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Handbook of Trust Research

Edited by Reinhard Bachmann and Akbar Zaheer

The Handbook of Trust Research presents a timely and comprehensive account of the most important work undertaken in this lively and emerging field over the past ten to fifteen years. Presenting a broad range of approaches to issues on trust, the Handbook features 22 articles from a variety of disciplines on the study of trust in both organizational and societal contexts. With contributions from some of the most eminent names in the field of trust research, this international collaboration is an imaginative and informative reference tool to aid research in this engaging area for years to come.
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Chapter 12: Learning About Contracts: Trust, Cooperation and Contract Law

Simon Deakin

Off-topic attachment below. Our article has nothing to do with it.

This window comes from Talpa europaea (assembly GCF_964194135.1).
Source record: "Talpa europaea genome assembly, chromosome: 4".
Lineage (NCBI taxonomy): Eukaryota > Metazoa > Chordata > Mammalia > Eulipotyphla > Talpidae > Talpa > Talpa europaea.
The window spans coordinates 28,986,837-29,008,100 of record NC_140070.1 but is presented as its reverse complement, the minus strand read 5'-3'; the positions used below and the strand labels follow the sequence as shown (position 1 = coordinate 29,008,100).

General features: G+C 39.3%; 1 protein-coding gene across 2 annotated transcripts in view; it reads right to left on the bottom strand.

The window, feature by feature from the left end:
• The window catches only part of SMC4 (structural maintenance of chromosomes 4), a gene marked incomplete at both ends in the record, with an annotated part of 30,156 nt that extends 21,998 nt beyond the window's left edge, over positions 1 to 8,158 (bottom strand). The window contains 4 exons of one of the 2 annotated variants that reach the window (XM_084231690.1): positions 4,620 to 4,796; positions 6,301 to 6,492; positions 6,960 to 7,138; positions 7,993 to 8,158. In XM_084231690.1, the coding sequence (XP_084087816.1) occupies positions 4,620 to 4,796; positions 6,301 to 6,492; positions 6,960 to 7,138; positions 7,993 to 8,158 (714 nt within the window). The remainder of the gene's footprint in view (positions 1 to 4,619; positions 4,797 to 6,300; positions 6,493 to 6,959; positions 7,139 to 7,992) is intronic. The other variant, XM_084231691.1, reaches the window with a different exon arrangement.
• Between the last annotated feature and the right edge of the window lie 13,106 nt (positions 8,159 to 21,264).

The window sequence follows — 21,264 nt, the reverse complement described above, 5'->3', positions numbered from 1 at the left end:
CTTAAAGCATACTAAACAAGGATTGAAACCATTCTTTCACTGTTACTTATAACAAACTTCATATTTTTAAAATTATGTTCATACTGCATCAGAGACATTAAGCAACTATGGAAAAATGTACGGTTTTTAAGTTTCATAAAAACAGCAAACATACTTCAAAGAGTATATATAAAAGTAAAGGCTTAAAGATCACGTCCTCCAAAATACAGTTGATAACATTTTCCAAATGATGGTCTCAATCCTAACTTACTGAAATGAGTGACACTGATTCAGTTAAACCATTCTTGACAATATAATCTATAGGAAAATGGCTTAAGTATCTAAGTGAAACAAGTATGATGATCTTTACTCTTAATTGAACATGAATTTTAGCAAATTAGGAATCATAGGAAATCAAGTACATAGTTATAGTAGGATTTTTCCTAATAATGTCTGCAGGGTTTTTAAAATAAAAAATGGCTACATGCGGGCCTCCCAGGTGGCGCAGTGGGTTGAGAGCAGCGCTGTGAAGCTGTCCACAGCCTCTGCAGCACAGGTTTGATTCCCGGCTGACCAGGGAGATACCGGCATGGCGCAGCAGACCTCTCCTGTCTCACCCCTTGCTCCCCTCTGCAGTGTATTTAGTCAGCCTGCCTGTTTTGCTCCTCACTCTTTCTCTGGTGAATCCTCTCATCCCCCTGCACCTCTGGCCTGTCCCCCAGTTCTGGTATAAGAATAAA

Simon Deakin 1. Introduction The aim of this chapter is to explore the potential of evolutionary-theoretical approaches in the social sciences in understanding the role played by contract law in promoting cooperation and trust. A widely held view in the sociology of law is that legal rules and sanctions are marginal to contractual relations, and this has led to scepticism concerning the role which the legal system can play in supporting trust. This position rests on a series of empirical studies which are interpreted as having shown that the parties to business transactions make little use of either contract law or of formal agreements in their dealings with one another, relying instead on informal norms, tacit understanding and ‘trust’ (Macaulay, 1963; Beale and Dugdale, 1975; Collins, 1999: ch. 6). Against this, there are economic accounts of contract which see the law as directly influencing economic behaviour and outcomes. In the economic analysis of law, legal rules are understood to operate as surrogate prices in such a way to shape incentives (Veljanovski, 1996). ‘Trust’ simply denotes the presence of incentives for cooperation (Williamson, 1996). This position is based on certain well-known a priori assumptions about the capacity for rational action of economic agents. These views are separated by a disciplinary divide which makes dialogue between them difficult. Economists are sceptical of the empirical studies since they rely on small sample sizes and so arguably do not generate statistically significant results (Hviid, 2000: 53). Sociologists, and lawyers writing from...

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